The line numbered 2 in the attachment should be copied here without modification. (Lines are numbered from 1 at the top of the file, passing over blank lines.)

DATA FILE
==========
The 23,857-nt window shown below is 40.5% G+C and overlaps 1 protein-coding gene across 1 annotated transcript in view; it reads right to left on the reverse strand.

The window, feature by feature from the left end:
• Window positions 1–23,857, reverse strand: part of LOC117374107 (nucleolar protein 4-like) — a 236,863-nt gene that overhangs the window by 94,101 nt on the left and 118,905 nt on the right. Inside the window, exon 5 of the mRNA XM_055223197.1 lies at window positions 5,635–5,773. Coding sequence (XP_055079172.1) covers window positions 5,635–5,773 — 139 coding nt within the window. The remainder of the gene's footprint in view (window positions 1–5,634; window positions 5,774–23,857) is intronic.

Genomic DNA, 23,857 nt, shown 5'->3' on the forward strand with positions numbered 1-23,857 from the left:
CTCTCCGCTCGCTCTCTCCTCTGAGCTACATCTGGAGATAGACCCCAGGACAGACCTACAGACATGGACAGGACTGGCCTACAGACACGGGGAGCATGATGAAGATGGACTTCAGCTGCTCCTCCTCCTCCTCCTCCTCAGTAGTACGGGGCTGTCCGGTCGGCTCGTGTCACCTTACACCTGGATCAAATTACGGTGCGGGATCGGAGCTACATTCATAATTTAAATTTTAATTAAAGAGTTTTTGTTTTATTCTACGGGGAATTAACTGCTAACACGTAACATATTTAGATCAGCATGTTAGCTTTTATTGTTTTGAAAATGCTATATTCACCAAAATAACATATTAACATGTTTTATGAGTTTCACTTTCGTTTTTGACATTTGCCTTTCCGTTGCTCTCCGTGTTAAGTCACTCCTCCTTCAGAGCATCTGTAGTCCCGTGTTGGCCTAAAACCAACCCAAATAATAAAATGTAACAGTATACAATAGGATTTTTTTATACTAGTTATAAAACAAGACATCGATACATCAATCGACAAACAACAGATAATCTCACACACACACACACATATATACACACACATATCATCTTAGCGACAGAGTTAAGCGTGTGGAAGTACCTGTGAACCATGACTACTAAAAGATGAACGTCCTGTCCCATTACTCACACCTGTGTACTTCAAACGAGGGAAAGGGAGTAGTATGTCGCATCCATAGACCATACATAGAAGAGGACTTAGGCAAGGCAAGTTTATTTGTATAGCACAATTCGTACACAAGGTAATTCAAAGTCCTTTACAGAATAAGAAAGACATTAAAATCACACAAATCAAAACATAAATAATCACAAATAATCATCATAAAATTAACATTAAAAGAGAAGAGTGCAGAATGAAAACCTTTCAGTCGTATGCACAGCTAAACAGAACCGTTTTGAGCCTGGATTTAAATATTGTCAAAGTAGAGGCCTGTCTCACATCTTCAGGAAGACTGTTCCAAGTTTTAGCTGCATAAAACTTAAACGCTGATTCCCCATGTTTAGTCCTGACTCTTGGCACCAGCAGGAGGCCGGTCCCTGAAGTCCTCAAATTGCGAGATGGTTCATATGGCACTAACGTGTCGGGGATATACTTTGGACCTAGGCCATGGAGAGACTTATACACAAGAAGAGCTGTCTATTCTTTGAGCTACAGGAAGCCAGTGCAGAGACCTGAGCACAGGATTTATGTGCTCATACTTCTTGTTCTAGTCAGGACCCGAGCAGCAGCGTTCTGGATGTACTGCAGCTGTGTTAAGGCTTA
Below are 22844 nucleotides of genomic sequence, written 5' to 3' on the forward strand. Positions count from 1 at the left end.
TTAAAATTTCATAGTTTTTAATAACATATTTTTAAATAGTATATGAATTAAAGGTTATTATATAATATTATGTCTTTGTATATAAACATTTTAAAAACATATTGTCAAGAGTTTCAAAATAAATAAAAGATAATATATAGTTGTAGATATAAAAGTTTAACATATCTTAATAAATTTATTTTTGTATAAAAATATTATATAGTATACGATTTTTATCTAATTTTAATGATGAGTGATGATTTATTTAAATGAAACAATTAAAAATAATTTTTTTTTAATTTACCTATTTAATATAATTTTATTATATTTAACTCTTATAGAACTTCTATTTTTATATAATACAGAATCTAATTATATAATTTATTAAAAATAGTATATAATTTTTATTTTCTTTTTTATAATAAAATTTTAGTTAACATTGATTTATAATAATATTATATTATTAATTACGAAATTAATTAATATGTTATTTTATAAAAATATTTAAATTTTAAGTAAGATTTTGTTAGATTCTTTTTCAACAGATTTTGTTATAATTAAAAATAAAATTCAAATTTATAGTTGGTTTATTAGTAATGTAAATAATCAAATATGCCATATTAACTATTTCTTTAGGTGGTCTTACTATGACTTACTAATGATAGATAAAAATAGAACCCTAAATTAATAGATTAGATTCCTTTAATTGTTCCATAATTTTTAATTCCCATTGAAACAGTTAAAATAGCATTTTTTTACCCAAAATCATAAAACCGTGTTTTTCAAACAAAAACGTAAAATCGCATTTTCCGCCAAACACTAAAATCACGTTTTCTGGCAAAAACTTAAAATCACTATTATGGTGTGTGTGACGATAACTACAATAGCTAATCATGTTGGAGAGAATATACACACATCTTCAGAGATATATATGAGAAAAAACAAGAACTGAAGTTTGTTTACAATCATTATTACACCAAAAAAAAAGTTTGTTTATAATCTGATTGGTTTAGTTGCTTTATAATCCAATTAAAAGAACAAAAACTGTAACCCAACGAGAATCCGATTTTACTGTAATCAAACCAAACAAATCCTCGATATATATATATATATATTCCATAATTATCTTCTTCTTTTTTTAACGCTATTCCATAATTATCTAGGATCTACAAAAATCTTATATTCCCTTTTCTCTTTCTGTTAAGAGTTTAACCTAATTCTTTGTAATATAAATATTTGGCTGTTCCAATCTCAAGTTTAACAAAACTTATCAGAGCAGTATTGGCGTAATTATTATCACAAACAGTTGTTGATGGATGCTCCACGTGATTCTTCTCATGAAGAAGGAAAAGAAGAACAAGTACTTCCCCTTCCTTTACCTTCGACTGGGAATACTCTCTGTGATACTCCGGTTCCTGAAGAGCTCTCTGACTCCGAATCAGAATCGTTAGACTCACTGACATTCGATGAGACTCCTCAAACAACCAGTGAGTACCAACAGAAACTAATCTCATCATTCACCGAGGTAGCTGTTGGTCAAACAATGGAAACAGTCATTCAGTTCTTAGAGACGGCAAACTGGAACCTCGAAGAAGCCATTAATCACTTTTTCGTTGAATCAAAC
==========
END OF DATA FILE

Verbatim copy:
The window, feature by feature from the left end: